The Pickals Foundation was founded in 2014 in the Maplewood kitchen of Arthur Cohen after he was diagnosed with ALS or Amyotrophic Lateral Sclerosis, a disease that “remains uniformly fatal with no meaningful treatment options,” according to Pickals.org.
Despite the devastating diagnosis, Cohen focused on the fact that researchers believe that ALS is not an incurable disease, “just an underfunded one.” He decided to take his love for pickles — he and his wife Janet had been making pickles for years from the organic Kirby cucumbers they grow — and turn it into a quest for a cure.
Nearly three years later, Cohen, Executive Director and Chief Pickling Officer of Pickals, is still pushing the pickled products of the Pickals Foundations, which now ships tasty, briny cukes from coast to coast and funds organizations working to cure ALS.
On Saturday, March 25, the Pickals team is joining forces with the Hebron family to host a sold-out fundraiser for ALS research and patient support. “Numerous people with ALS (PALS) are attending to enjoy this fun evening and help spread awareness about this dreadful and deadly disease,” Pickals President Beth Daugherty told Village Green. “A representative from ALS Therapy Development Institute, a non-profit lab dedicated to ALS research, is also coming to speak briefly about a promising therapy they have developed and the funding urgency to advance this therapy to the human clinical trial phase.”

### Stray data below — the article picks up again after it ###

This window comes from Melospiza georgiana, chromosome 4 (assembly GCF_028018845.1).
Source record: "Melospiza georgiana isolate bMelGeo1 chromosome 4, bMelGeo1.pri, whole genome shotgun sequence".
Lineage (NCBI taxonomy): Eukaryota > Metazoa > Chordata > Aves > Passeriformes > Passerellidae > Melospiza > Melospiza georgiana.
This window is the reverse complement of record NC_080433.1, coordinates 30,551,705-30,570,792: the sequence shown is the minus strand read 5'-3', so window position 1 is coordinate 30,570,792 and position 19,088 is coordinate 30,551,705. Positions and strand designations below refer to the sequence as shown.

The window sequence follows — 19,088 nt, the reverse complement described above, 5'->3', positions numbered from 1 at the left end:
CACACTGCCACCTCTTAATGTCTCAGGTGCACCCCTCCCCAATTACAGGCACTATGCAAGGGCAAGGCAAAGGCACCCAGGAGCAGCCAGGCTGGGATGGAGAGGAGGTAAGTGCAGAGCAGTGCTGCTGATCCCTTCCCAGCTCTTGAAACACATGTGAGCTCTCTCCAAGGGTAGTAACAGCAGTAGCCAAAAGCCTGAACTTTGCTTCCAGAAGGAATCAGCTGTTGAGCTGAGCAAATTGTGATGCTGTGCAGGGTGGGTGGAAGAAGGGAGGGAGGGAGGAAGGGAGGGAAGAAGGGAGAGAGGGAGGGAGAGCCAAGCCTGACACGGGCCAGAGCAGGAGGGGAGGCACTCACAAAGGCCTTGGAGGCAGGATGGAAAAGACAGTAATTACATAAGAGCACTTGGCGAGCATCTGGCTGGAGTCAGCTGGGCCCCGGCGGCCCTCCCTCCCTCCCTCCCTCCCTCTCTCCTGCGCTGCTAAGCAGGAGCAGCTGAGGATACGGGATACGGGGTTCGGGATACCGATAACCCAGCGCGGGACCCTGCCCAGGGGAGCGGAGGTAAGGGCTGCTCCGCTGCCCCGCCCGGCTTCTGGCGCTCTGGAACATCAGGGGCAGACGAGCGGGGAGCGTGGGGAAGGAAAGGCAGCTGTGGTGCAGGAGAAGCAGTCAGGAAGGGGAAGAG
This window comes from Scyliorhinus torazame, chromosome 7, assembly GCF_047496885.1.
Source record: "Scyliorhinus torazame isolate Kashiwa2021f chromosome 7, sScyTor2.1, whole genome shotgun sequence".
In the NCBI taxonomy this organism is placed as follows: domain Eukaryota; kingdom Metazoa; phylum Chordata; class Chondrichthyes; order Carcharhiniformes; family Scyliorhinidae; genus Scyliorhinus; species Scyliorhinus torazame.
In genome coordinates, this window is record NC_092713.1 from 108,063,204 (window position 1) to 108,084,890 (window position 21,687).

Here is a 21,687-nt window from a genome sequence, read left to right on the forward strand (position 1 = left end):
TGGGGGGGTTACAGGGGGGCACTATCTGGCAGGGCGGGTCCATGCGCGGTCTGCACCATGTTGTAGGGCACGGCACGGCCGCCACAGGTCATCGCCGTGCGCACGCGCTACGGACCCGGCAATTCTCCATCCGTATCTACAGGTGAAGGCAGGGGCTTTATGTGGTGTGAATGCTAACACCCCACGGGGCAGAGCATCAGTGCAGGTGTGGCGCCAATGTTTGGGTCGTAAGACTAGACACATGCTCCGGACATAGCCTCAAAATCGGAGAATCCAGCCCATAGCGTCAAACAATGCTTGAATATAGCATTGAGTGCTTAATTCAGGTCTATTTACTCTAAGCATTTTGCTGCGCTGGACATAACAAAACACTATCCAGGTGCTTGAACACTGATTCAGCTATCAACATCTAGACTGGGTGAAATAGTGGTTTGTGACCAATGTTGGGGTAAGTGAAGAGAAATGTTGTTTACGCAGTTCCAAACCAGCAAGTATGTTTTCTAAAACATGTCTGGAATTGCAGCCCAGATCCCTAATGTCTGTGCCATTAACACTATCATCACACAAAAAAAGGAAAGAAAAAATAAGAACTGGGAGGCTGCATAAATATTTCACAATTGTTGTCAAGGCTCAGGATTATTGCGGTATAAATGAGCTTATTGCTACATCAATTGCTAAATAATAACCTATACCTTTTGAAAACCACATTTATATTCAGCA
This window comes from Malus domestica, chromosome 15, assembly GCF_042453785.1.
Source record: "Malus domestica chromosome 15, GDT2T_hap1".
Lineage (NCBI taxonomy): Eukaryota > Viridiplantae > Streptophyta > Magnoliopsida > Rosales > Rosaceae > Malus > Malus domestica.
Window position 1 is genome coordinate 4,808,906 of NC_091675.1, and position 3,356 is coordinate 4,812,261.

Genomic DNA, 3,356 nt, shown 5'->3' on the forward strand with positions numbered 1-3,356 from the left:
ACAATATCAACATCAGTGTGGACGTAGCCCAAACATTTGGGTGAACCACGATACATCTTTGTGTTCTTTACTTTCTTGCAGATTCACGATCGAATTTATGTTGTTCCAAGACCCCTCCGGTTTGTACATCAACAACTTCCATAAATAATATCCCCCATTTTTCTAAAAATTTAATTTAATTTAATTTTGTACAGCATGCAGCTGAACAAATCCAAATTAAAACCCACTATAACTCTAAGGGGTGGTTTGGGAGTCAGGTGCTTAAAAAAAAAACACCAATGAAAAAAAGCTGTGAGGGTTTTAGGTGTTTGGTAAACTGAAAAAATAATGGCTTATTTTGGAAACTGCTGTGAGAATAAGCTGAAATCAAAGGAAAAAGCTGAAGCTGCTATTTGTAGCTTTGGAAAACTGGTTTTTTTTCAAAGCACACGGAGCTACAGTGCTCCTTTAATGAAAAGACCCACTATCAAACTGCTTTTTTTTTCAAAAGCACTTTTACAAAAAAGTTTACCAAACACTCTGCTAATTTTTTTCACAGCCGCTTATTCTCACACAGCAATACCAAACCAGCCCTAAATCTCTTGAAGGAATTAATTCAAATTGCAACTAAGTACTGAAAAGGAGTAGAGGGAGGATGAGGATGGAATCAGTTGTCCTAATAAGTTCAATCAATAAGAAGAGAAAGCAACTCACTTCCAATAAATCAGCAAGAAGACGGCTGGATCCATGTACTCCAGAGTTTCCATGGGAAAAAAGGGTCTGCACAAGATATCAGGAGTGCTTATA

Although the casino-themed event is sold out. you can still purchase Pickals online or pick up Pickals locally at Bagel Chateau in Maplewood, Stony’s in South Orange, Squirrel & The Bee in Short Hills, or Sobsey’s in Hoboken.
For his part, Cohen is full steam ahead and fired up about Pickals.
“I’m thrilled that the SOMA community has continued to sacrifice good breath in support of Pickals. Our dream of taking the business to the next level and supporting ALS research and patient care services is becoming a reality. We couldn’t have done this without the support of this amazing community and all our volunteers,” wrote Cohen who was “typing with his eyeballs” from a special keyboard. When we noted the rapidity of his typo-free reply, Cohen told Village Green that he is a much better typist with his eyes than he ever was with his hands.